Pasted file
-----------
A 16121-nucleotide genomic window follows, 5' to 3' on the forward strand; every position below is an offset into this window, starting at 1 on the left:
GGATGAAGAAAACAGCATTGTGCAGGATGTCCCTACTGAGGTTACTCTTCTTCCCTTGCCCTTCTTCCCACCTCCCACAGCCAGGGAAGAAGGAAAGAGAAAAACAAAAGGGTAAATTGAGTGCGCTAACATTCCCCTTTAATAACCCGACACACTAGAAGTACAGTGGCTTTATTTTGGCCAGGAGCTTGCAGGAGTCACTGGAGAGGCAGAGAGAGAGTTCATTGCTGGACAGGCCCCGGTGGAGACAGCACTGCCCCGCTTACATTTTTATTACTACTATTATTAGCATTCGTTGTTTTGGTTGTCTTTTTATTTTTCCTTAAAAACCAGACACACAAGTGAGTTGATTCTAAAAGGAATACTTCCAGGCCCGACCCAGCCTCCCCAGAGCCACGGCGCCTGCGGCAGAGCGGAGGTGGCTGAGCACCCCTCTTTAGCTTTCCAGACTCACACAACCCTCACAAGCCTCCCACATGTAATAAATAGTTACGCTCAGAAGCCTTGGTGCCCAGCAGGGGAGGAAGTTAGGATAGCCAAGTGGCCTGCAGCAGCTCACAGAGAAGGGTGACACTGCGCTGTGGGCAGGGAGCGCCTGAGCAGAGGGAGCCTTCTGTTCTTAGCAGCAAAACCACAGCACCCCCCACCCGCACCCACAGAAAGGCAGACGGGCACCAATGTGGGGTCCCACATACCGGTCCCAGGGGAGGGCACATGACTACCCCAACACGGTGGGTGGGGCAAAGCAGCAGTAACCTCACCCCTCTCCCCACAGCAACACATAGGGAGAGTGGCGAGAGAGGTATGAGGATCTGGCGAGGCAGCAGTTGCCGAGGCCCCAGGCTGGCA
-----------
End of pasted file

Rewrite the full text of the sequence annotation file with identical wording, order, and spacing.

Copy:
A 16121-nucleotide genomic window follows, 5' to 3' on the forward strand; every position below is an offset into this window, starting at 1 on the left:
GGATGAAGAAAACAGCATTGTGCAGGATGTCCCTACTGAGGTTACTCTTCTTCCCTTGCCCTTCTTCCCACCTCCCACAGCCAGGGAAGAAGGAAAGAGAAAAACAAAAGGGTAAATTGAGTGCGCTAACATTCCCCTTTAATAACCCGACACACTAGAAGTACAGTGGCTTTATTTTGGCCAGGAGCTTGCAGGAGTCACTGGAGAGGCAGAGAGAGAGTTCATTGCTGGACAGGCCCCGGTGGAGACAGCACTGCCCCGCTTACATTTTTATTACTACTATTATTAGCATTCGTTGTTTTGGTTGTCTTTTTATTTTTCCTTAAAAACCAGACACACAAGTGAGTTGATTCTAAAAGGAATACTTCCAGGCCCGACCCAGCCTCCCCAGAGCCACGGCGCCTGCGGCAGAGCGGAGGTGGCTGAGCACCCCTCTTTAGCTTTCCAGACTCACACAACCCTCACAAGCCTCCCACATGTAATAAATAGTTACGCTCAGAAGCCTTGGTGCCCAGCAGGGGAGGAAGTTAGGATAGCCAAGTGGCCTGCAGCAGCTCACAGAGAAGGGTGACACTGCGCTGTGGGCAGGGAGCGCCTGAGCAGAGGGAGCCTTCTGTTCTTAGCAGCAAAACCACAGCACCCCCCACCCGCACCCACAGAAAGGCAGACGGGCACCAATGTGGGGTCCCACATACCGGTCCCAGGGGAGGGCACATGACTACCCCAACACGGTGGGTGGGGCAAAGCAGCAGTAACCTCACCCCTCTCCCCACAGCAACACATAGGGAGAGTGGCGAGAGAGGTATGAGGATCTGGCGAGGCAGCAGTTGCCGAGGCCCCAGGCTGGCA